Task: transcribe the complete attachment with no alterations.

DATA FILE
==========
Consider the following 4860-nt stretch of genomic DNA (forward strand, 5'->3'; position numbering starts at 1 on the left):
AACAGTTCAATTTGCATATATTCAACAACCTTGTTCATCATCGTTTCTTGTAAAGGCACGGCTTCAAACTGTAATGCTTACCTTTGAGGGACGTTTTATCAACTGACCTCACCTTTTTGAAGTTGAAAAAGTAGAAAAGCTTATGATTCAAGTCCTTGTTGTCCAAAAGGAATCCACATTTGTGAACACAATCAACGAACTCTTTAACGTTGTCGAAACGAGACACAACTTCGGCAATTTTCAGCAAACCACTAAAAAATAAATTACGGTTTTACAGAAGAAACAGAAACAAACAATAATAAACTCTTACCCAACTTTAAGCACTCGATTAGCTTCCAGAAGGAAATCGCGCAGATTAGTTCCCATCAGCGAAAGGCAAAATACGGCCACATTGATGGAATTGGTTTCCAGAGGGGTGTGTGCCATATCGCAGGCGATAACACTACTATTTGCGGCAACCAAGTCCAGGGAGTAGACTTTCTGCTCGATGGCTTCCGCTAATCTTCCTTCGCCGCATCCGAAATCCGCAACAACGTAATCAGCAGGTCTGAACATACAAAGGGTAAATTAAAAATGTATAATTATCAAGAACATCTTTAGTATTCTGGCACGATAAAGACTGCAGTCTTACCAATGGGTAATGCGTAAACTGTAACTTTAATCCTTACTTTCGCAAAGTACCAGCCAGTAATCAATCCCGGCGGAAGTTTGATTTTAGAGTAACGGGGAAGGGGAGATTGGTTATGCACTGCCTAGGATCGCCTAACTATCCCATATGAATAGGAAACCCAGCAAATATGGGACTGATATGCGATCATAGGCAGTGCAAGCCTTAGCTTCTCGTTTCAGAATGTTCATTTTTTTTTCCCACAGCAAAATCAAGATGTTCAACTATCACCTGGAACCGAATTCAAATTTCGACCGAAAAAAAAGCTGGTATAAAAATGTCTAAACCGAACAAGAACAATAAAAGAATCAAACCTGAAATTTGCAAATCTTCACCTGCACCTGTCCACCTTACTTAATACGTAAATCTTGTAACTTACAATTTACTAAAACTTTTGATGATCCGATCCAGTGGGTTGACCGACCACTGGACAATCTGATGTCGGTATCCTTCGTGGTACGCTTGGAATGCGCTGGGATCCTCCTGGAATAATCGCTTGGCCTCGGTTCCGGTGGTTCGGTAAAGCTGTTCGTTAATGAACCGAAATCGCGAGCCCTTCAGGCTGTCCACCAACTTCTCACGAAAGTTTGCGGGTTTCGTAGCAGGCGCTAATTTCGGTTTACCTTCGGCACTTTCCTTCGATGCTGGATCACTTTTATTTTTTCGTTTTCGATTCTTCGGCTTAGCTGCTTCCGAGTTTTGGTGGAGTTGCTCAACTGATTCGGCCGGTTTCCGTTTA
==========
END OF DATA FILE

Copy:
Consider the following 4860-nt stretch of genomic DNA (forward strand, 5'->3'; position numbering starts at 1 on the left):
AACAGTTCAATTTGCATATATTCAACAACCTTGTTCATCATCGTTTCTTGTAAAGGCACGGCTTCAAACTGTAATGCTTACCTTTGAGGGACGTTTTATCAACTGACCTCACCTTTTTGAAGTTGAAAAAGTAGAAAAGCTTATGATTCAAGTCCTTGTTGTCCAAAAGGAATCCACATTTGTGAACACAATCAACGAACTCTTTAACGTTGTCGAAACGAGACACAACTTCGGCAATTTTCAGCAAACCACTAAAAAATAAATTACGGTTTTACAGAAGAAACAGAAACAAACAATAATAAACTCTTACCCAACTTTAAGCACTCGATTAGCTTCCAGAAGGAAATCGCGCAGATTAGTTCCCATCAGCGAAAGGCAAAATACGGCCACATTGATGGAATTGGTTTCCAGAGGGGTGTGTGCCATATCGCAGGCGATAACACTACTATTTGCGGCAACCAAGTCCAGGGAGTAGACTTTCTGCTCGATGGCTTCCGCTAATCTTCCTTCGCCGCATCCGAAATCCGCAACAACGTAATCAGCAGGTCTGAACATACAAAGGGTAAATTAAAAATGTATAATTATCAAGAACATCTTTAGTATTCTGGCACGATAAAGACTGCAGTCTTACCAATGGGTAATGCGTAAACTGTAACTTTAATCCTTACTTTCGCAAAGTACCAGCCAGTAATCAATCCCGGCGGAAGTTTGATTTTAGAGTAACGGGGAAGGGGAGATTGGTTATGCACTGCCTAGGATCGCCTAACTATCCCATATGAATAGGAAACCCAGCAAATATGGGACTGATATGCGATCATAGGCAGTGCAAGCCTTAGCTTCTCGTTTCAGAATGTTCATTTTTTTTTCCCACAGCAAAATCAAGATGTTCAACTATCACCTGGAACCGAATTCAAATTTCGACCGAAAAAAAAGCTGGTATAAAAATGTCTAAACCGAACAAGAACAATAAAAGAATCAAACCTGAAATTTGCAAATCTTCACCTGCACCTGTCCACCTTACTTAATACGTAAATCTTGTAACTTACAATTTACTAAAACTTTTGATGATCCGATCCAGTGGGTTGACCGACCACTGGACAATCTGATGTCGGTATCCTTCGTGGTACGCTTGGAATGCGCTGGGATCCTCCTGGAATAATCGCTTGGCCTCGGTTCCGGTGGTTCGGTAAAGCTGTTCGTTAATGAACCGAAATCGCGAGCCCTTCAGGCTGTCCACCAACTTCTCACGAAAGTTTGCGGGTTTCGTAGCAGGCGCTAATTTCGGTTTACCTTCGGCACTTTCCTTCGATGCTGGATCACTTTTATTTTTTCGTTTTCGATTCTTCGGCTTAGCTGCTTCCGAGTTTTGGTGGAGTTGCTCAACTGATTCGGCCGGTTTCCGTTTA